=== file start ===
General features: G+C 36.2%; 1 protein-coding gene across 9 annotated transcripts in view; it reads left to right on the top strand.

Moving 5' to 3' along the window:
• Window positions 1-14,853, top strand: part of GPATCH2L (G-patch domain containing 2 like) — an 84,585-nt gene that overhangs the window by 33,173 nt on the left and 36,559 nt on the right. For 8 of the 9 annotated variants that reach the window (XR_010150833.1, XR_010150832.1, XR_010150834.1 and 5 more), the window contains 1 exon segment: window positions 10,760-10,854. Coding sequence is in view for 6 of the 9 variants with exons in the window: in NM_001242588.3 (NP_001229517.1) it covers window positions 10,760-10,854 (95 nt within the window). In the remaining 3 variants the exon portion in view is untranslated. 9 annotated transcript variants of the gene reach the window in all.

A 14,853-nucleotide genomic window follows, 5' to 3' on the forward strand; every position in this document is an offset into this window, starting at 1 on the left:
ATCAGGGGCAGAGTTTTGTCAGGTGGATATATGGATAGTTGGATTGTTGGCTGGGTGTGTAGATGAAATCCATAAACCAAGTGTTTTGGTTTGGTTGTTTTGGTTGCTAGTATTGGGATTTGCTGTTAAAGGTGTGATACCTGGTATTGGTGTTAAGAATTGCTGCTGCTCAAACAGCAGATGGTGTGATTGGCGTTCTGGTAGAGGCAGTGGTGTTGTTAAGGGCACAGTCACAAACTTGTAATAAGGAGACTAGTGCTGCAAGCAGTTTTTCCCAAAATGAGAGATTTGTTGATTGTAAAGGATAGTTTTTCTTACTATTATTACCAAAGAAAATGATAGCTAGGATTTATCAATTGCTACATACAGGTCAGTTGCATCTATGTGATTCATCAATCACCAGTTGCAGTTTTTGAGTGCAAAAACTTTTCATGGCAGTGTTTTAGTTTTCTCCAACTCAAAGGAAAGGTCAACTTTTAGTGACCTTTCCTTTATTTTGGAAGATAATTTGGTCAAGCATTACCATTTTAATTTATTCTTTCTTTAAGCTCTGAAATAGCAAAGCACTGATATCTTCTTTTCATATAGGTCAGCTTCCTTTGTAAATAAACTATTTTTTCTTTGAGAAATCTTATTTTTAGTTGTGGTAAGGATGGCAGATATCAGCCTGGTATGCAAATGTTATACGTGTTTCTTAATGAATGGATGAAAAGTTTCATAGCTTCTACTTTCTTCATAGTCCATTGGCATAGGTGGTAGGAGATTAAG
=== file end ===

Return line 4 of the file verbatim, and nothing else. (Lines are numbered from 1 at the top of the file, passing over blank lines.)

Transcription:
A 14,853-nucleotide genomic window follows, 5' to 3' on the forward strand; every position in this document is an offset into this window, starting at 1 on the left: